The longer patients continue with buprenorphine treatment, the lower their risk of adverse outcomes
THURSDAY, Dec. 26, 2019 (HealthDay News) — Buprenorphine treatment may be needed for several years after an opioid overdose to reduce the risk of overdose and other adverse events, according to a study published online Dec. 2 in The American Journal of Psychiatry.
Arthur Robin Williams, M.D., from the New York State Psychiatric Institute at the Columbia University Medical Center in New York City, and colleagues used the MarketScan multistate Medicaid claims database (2013 to 2017) to identify adults (18 to 64 years of age) who received buprenorphine continuously for ≥180 days. Outcomes were assessed by buprenorphine duration period (six to nine months, nine to 12 months, 12 to 15 months, and 15 to 18 months).
The researchers found that adverse events were common across all cohorts, and almost half of patients (42.1 to 49.9 percent) were seen in the emergency department at least once. Patients retained for 15 to 18 months (931 patients) had significantly lower odds of emergency department visits (odds ratio, 0.75), inpatient hospitalizations (odds ratio, 0.79), and filling opioid prescriptions (odds ratio, 0.67) in the six months following discontinuation, compared to patients retained on buprenorphine for six to nine months (4,126 patients). Across cohorts, approximately 5 percent of patients experienced one or more medically treated overdoses.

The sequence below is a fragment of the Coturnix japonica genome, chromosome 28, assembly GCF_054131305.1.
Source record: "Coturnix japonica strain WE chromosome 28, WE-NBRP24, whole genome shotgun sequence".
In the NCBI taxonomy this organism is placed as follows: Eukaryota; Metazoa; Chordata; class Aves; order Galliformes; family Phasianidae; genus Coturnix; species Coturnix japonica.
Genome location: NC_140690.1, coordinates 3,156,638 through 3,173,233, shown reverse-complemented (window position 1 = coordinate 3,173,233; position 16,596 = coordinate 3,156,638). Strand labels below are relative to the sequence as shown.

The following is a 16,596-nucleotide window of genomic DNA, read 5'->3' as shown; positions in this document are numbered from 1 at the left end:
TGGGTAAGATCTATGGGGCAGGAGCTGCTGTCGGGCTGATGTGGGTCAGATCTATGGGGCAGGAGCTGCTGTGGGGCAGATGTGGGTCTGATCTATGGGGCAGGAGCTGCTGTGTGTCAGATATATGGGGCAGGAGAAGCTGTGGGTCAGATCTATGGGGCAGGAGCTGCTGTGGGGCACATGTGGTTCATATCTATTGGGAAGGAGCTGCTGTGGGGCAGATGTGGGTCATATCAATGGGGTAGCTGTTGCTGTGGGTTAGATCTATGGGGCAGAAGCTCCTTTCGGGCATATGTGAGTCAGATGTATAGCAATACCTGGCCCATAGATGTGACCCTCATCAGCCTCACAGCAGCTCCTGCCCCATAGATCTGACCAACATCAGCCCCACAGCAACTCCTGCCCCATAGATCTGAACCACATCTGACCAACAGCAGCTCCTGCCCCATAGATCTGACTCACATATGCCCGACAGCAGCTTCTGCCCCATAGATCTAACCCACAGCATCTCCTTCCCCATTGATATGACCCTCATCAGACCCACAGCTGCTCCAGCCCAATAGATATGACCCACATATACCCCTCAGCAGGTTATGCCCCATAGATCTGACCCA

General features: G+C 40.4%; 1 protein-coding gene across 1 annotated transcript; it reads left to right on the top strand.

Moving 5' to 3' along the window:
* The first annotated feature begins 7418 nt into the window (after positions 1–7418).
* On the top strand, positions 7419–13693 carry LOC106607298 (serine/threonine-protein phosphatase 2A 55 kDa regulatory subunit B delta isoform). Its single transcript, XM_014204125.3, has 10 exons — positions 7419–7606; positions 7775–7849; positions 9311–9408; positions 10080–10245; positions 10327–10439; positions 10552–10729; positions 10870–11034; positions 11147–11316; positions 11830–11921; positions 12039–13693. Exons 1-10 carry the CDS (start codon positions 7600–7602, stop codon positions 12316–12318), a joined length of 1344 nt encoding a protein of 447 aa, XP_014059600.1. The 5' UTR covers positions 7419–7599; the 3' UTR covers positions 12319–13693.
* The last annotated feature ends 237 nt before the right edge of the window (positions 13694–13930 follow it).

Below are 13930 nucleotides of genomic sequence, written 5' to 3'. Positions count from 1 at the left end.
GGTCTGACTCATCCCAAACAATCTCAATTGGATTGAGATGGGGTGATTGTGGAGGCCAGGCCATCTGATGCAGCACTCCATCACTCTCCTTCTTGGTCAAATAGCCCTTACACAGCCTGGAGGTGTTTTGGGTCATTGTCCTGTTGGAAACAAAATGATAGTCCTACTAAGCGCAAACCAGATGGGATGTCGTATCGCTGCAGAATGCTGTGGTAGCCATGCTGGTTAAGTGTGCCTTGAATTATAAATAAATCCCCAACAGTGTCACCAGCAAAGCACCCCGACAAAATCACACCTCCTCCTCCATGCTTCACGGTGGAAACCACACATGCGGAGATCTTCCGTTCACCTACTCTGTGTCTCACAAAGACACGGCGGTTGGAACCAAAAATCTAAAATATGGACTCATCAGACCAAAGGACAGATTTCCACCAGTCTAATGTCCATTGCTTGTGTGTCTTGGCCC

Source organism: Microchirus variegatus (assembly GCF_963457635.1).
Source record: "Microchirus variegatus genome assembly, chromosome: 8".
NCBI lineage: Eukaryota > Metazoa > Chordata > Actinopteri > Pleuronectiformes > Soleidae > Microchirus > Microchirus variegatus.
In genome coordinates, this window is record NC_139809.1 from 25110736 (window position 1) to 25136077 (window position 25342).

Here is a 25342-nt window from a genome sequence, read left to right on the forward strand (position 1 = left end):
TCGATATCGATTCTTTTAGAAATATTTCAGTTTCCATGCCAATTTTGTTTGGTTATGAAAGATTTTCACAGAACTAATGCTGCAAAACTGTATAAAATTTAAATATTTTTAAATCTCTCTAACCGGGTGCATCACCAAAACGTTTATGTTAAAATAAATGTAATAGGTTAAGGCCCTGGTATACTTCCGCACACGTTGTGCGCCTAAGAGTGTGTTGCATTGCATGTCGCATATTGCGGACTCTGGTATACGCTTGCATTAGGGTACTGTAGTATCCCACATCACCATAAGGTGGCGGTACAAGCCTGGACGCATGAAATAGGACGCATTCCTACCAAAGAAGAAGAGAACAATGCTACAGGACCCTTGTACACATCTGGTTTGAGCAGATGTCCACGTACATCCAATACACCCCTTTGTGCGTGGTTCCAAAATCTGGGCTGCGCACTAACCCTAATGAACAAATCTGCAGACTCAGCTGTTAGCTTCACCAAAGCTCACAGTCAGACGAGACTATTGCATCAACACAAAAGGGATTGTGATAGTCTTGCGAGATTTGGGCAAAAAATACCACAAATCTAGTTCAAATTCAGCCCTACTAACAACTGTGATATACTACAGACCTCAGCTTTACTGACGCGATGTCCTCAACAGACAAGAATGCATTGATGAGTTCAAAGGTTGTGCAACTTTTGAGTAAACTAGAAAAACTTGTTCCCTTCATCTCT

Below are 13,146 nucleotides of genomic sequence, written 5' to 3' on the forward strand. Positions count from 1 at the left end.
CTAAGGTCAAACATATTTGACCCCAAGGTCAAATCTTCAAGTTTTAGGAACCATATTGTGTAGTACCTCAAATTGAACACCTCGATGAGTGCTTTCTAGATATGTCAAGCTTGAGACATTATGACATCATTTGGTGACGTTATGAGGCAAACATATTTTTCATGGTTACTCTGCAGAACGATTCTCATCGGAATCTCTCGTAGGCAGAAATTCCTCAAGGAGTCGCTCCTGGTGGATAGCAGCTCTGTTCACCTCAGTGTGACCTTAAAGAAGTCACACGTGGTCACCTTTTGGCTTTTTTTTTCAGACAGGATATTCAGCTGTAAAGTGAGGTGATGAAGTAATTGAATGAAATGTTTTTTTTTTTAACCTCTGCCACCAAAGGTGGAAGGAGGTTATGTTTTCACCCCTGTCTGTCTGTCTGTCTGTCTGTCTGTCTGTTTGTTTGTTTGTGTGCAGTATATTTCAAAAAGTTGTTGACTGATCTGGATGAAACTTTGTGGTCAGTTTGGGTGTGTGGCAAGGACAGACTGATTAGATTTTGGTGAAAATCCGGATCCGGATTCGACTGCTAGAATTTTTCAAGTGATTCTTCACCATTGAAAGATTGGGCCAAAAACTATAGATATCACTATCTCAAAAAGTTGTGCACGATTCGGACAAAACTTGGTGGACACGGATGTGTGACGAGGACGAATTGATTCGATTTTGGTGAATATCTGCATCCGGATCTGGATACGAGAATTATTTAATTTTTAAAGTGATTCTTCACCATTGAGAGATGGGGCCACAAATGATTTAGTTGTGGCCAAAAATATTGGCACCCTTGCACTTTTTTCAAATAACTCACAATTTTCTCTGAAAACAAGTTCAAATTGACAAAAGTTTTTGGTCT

“Patients and families need guidance, social support, and better coordination of care to help facilitate long-term maintenance with buprenorphine for opioid use disorder,” Williams said in a statement.
Copyright © 2019 HealthDay. All rights reserved.